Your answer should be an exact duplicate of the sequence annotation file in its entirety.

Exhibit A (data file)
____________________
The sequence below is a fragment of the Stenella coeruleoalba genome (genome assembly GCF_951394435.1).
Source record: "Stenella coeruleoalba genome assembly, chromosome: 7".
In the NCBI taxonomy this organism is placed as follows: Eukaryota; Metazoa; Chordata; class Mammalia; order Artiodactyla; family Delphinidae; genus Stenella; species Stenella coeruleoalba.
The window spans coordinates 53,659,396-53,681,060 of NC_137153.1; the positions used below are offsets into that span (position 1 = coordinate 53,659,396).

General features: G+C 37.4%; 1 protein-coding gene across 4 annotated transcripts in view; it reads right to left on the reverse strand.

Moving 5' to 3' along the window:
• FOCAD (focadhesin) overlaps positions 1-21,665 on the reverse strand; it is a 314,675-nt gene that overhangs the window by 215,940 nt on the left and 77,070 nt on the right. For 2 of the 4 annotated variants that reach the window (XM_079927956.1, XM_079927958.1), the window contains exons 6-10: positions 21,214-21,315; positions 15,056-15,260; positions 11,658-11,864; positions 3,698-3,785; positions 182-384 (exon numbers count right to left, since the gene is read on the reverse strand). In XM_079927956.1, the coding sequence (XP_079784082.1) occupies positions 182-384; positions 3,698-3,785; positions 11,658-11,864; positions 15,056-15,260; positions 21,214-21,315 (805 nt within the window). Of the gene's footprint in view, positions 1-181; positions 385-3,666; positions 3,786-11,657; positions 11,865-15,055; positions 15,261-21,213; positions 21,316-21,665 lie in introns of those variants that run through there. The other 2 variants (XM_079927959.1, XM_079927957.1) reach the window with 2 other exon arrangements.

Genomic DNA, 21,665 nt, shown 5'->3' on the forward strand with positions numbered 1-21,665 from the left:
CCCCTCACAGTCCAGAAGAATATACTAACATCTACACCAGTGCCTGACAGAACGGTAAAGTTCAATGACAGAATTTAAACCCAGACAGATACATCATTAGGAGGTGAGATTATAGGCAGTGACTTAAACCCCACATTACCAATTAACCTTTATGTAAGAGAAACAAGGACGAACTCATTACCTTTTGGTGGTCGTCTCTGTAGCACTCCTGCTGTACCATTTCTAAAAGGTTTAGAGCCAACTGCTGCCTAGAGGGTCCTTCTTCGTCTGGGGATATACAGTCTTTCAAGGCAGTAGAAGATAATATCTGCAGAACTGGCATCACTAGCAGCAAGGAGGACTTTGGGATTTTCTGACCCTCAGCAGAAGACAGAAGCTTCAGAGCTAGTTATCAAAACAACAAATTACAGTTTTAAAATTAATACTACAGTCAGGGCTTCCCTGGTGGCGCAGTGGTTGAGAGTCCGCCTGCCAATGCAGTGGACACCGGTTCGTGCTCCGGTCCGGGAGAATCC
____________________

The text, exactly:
The sequence below is a fragment of the Stenella coeruleoalba genome (genome assembly GCF_951394435.1).
Source record: "Stenella coeruleoalba genome assembly, chromosome: 7".
In the NCBI taxonomy this organism is placed as follows: Eukaryota; Metazoa; Chordata; class Mammalia; order Artiodactyla; family Delphinidae; genus Stenella; species Stenella coeruleoalba.
The window spans coordinates 53,659,396-53,681,060 of NC_137153.1; the positions used below are offsets into that span (position 1 = coordinate 53,659,396).

General features: G+C 37.4%; 1 protein-coding gene across 4 annotated transcripts in view; it reads right to left on the reverse strand.

Moving 5' to 3' along the window:
• FOCAD (focadhesin) overlaps positions 1-21,665 on the reverse strand; it is a 314,675-nt gene that overhangs the window by 215,940 nt on the left and 77,070 nt on the right. For 2 of the 4 annotated variants that reach the window (XM_079927956.1, XM_079927958.1), the window contains exons 6-10: positions 21,214-21,315; positions 15,056-15,260; positions 11,658-11,864; positions 3,698-3,785; positions 182-384 (exon numbers count right to left, since the gene is read on the reverse strand). In XM_079927956.1, the coding sequence (XP_079784082.1) occupies positions 182-384; positions 3,698-3,785; positions 11,658-11,864; positions 15,056-15,260; positions 21,214-21,315 (805 nt within the window). Of the gene's footprint in view, positions 1-181; positions 385-3,666; positions 3,786-11,657; positions 11,865-15,055; positions 15,261-21,213; positions 21,316-21,665 lie in introns of those variants that run through there. The other 2 variants (XM_079927959.1, XM_079927957.1) reach the window with 2 other exon arrangements.

Genomic DNA, 21,665 nt, shown 5'->3' on the forward strand with positions numbered 1-21,665 from the left:
CCCCTCACAGTCCAGAAGAATATACTAACATCTACACCAGTGCCTGACAGAACGGTAAAGTTCAATGACAGAATTTAAACCCAGACAGATACATCATTAGGAGGTGAGATTATAGGCAGTGACTTAAACCCCACATTACCAATTAACCTTTATGTAAGAGAAACAAGGACGAACTCATTACCTTTTGGTGGTCGTCTCTGTAGCACTCCTGCTGTACCATTTCTAAAAGGTTTAGAGCCAACTGCTGCCTAGAGGGTCCTTCTTCGTCTGGGGATATACAGTCTTTCAAGGCAGTAGAAGATAATATCTGCAGAACTGGCATCACTAGCAGCAAGGAGGACTTTGGGATTTTCTGACCCTCAGCAGAAGACAGAAGCTTCAGAGCTAGTTATCAAAACAACAAATTACAGTTTTAAAATTAATACTACAGTCAGGGCTTCCCTGGTGGCGCAGTGGTTGAGAGTCCGCCTGCCAATGCAGTGGACACCGGTTCGTGCTCCGGTCCGGGAGAATCC